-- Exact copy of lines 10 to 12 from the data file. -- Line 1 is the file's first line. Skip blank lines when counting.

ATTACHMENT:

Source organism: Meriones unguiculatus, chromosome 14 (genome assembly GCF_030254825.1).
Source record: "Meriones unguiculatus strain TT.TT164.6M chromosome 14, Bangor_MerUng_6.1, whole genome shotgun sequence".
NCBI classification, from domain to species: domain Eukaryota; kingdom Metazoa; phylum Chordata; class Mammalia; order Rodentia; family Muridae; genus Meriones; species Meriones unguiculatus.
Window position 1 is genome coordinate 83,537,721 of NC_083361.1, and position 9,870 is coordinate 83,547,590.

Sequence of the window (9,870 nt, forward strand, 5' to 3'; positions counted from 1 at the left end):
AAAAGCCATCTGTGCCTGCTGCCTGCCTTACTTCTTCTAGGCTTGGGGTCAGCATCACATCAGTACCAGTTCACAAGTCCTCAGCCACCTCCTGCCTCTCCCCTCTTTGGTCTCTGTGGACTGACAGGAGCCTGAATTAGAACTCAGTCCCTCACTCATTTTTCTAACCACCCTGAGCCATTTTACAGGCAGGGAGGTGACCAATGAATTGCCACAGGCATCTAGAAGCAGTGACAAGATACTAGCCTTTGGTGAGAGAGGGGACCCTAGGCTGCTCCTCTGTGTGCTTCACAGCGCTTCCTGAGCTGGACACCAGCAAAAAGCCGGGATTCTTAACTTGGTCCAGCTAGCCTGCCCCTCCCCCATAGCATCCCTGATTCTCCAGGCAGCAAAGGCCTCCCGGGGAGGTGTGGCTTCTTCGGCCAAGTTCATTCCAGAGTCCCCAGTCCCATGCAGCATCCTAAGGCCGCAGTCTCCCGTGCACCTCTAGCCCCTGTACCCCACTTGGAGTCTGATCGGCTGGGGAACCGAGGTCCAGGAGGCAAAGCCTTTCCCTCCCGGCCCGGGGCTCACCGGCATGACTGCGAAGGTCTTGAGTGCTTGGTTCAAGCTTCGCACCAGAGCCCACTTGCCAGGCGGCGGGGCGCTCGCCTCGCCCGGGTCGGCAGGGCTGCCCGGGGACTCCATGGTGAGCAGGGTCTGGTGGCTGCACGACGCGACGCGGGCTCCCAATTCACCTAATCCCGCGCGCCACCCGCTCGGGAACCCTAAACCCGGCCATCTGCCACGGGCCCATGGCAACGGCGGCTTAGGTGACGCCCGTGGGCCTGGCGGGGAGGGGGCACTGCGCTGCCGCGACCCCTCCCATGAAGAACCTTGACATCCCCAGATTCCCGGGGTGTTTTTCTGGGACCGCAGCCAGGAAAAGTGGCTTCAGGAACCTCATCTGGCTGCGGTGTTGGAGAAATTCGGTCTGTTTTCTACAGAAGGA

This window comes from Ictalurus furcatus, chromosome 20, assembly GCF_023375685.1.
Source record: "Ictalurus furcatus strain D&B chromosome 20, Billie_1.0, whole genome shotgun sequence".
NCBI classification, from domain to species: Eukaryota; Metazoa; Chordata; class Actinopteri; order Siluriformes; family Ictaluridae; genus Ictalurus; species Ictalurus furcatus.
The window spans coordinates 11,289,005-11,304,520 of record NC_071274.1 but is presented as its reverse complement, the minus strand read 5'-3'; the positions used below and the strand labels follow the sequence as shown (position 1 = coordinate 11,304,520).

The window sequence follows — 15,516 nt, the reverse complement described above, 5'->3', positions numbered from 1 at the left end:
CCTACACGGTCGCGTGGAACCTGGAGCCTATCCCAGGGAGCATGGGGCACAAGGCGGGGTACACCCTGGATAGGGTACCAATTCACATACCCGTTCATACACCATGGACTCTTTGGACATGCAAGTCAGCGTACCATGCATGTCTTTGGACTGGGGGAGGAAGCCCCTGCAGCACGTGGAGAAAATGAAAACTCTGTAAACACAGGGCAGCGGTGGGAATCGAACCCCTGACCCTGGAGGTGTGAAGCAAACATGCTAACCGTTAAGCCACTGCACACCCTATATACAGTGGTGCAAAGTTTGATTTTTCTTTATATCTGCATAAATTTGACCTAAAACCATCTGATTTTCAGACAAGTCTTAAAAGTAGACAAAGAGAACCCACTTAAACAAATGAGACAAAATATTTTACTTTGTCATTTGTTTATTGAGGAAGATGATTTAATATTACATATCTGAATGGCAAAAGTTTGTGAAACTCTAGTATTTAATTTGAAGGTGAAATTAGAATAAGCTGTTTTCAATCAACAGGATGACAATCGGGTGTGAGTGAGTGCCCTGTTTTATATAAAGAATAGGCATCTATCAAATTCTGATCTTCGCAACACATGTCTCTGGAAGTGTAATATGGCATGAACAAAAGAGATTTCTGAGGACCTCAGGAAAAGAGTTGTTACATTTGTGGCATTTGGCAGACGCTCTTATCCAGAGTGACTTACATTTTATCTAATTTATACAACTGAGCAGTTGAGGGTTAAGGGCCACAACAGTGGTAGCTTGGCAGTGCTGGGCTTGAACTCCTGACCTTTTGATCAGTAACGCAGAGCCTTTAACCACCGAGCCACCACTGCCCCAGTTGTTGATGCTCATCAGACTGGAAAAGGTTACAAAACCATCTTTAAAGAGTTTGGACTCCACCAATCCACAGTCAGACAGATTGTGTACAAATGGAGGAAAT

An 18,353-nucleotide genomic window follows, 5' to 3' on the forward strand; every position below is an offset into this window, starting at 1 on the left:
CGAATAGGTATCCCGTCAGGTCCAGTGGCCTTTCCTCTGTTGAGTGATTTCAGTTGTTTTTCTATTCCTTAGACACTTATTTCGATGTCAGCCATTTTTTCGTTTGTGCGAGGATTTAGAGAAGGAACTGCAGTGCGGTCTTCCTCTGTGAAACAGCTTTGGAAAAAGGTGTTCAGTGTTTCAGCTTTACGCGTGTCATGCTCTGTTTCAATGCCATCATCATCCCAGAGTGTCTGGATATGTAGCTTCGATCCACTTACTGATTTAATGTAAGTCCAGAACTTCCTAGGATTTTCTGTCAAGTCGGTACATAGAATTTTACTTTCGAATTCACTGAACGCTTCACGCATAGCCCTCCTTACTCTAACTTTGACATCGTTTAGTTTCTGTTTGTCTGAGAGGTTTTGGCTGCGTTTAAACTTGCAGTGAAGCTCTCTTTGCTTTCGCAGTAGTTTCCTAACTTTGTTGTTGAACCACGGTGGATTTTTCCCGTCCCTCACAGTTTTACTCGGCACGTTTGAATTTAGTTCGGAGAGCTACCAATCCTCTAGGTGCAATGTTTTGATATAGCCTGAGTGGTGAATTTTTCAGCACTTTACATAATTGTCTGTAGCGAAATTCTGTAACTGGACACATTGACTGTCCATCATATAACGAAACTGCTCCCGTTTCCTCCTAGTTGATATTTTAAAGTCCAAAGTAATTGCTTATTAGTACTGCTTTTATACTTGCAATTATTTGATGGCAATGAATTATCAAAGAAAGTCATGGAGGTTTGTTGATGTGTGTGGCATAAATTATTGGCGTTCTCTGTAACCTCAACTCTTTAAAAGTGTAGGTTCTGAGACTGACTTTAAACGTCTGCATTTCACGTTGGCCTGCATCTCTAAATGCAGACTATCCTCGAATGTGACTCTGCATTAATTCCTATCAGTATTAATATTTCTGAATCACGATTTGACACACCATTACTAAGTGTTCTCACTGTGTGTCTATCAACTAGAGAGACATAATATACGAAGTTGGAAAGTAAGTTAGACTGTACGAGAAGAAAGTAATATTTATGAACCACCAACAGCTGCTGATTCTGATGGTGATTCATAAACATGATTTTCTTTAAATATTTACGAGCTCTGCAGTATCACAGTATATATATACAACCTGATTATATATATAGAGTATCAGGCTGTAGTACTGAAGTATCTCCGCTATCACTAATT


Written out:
The window spans coordinates 11,289,005-11,304,520 of record NC_071274.1 but is presented as its reverse complement, the minus strand read 5'-3'; the positions used below and the strand labels follow the sequence as shown (position 1 = coordinate 11,304,520).

The window sequence follows — 15,516 nt, the reverse complement described above, 5'->3', positions numbered from 1 at the left end:
CCTACACGGTCGCGTGGAACCTGGAGCCTATCCCAGGGAGCATGGGGCACAAGGCGGGGTACACCCTGGATAGGGTACCAATTCACATACCCGTTCATACACCATGGACTCTTTGGACATGCAAGTCAGCGTACCATGCATGTCTTTGGACTGGGGGAGGAAGCCCCTGCAGCACGTGGAGAAAATGAAAACTCTGTAAACACAGGGCAGCGGTGGGAATCGAACCCCTGACCCTGGAGGTGTGAAGCAAACATGCTAACCGTTAAGCCACTGCACACCCTATATACAGTGGTGCAAAGTTTGATTTTTCTTTATATCTGCATAAATTTGACCTAAAACCATCTGATTTTCAGACAAGTCTTAAAAGTAGACAAAGAGAACCCACTTAAACAAATGAGACAAAATATTTTACTTTGTCATTTGTTTATTGAGGAAGATGATTTAATATTACATATCTGAATGGCAAAAGTTTGTGAAACTCTAGTATTTAATTTGAAGGTGAAATTAGAATAAGCTGTTTTCAATCAACAGGATGACAATCGGGTGTGAGTGAGTGCCCTGTTTTATATAAAGAATAGGCATCTATCAAATTCTGATCTTCGCAACACATGTCTCTGGAAGTGTAATATGGCATGAACAAAAGAGATTTCTGAGGACCTCAGGAAAAGAGTTGTTACATTTGTGGCATTTGGCAGACGCTCTTATCCAGAGTGACTTACATTTTATCTAATTTATACAACTGAGCAGTTGAGGGTTAAGGGCCACAACAGTGGTAGCTTGGCAGTGCTGGGCTTGAACTCCTGACCTTTTGATCAGTAACGCAGAGCCTTTAACCACCGAGCCACCACTGCCCCAGTTGTTGATGCTCATCAGACTGGAAAAGGTTACAAAACCATCTTTAAAGAGTTTGGACTCCACCAATCCACAGTCAGACAGATTGTGTACAAATGGAGGAAAT